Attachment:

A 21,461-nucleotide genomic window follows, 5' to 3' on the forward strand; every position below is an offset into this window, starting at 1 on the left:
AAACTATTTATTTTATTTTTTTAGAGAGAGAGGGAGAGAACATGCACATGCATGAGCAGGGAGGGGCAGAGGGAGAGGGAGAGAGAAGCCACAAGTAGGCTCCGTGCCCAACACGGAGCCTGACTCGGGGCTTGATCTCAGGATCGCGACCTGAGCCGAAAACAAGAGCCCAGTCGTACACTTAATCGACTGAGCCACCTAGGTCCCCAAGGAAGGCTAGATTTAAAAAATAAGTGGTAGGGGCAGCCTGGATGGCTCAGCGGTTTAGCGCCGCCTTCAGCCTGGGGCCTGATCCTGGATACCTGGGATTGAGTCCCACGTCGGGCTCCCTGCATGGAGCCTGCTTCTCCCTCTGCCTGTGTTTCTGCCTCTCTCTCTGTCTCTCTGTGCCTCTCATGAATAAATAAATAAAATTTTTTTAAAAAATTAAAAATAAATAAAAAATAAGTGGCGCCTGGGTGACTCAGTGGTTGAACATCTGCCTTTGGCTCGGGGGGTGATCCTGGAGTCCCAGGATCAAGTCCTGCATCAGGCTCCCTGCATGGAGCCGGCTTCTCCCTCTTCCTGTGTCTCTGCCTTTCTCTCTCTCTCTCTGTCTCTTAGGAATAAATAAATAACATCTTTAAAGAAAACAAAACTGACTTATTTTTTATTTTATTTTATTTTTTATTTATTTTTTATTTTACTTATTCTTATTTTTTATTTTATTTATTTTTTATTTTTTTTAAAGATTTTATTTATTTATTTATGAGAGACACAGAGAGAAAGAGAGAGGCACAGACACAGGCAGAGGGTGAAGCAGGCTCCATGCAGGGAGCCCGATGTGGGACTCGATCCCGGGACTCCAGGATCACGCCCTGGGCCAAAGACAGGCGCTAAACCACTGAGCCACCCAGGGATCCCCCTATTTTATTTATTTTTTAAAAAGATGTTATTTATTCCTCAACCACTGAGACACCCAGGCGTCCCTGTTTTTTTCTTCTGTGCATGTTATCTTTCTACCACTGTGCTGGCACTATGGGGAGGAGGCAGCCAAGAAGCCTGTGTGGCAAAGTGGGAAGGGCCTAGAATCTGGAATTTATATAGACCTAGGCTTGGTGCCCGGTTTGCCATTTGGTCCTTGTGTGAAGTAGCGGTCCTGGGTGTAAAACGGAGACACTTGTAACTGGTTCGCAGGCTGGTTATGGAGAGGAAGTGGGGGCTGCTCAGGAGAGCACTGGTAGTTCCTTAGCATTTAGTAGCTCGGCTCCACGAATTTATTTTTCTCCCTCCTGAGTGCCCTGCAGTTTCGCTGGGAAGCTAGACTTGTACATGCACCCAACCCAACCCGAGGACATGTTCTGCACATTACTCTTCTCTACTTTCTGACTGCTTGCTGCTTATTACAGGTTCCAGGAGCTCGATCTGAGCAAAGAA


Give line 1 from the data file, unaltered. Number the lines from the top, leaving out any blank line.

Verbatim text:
A 21,461-nucleotide genomic window follows, 5' to 3' on the forward strand; every position below is an offset into this window, starting at 1 on the left: